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 Be the first pioneers to continue the Astronomy Discussions at our new Astronomy meeting place...The Space and Astronomy Agora Re: Wayne Forum List | Follow Ups | Post Message | Back to Thread Topics | In Response ToPosted by Wayne/">Wayne on December 20, 1999 05:39:26 UTC

CL: I have one question, what do you mean that two particles have zero attractive force? Are you asserting that two objects in space have no attraction toward each other?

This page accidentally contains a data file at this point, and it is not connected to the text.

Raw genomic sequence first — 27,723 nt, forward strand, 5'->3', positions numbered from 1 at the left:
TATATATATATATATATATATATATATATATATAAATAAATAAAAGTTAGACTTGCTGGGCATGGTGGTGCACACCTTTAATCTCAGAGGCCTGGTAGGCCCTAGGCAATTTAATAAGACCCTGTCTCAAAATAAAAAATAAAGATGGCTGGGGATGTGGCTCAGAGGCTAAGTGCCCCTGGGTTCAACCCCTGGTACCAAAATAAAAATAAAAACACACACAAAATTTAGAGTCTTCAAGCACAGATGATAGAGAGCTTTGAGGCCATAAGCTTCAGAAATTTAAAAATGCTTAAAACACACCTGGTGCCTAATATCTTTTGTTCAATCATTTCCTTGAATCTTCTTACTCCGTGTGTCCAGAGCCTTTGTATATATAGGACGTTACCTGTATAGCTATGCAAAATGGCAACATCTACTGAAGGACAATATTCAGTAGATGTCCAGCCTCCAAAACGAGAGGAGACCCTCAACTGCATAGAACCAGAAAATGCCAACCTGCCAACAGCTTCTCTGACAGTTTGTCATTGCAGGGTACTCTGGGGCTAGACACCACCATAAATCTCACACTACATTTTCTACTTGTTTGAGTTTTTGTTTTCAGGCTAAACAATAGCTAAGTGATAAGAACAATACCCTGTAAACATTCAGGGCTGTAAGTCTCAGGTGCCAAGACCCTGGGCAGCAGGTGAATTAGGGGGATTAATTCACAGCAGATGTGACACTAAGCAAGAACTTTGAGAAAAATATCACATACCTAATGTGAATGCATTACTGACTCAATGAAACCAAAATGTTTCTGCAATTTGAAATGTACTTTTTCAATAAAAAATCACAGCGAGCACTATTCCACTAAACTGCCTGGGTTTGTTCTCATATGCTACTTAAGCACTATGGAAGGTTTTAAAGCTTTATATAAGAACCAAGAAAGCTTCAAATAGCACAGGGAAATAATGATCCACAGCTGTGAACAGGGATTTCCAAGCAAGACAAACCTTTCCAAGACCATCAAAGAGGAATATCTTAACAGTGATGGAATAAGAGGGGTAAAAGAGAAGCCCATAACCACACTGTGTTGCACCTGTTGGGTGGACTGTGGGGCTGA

Wayne: Not quite. I am saying that two objects of EQUAL mass will have zero attratictive force, and that 3 particles of equal mass would be required to be held together by gravity. It is my conclusion that Newton would have eventually figured this out had he looked deeper into his own observation that bodies of SIMILAR mass have very little attractive force relative to each other. Its the only logical conclusion you can come to when you look at two particle that are exactly the same and then ask yourself: "At the point of contact (a very tiny point between the surface of each particle) how much gravitational force is being applied to THAT POINT, and in which direction(s) is it being attracted? You can only come to one conclusion. It is being attracted in opposite directions with equal force. In essence, the slightest outside force (a babies breath) between the two particles would push them apart. I now believe that, contrary to current thinking, the force that bonds Quarks together (3 particles) is in fact one unit of quantum gravity. This means that at the quantum level gravity is in fact a strong force, and is only percieved as a weak force because there is a balancing act going on in gravity that is governed by the number, and arrangement of the particles involved. (I also now believe I can see the source of the "vibration" that is mentioned in some writings on the subject of quarks) Hope that helps, and thanks for making me defend my position by posting a serious question.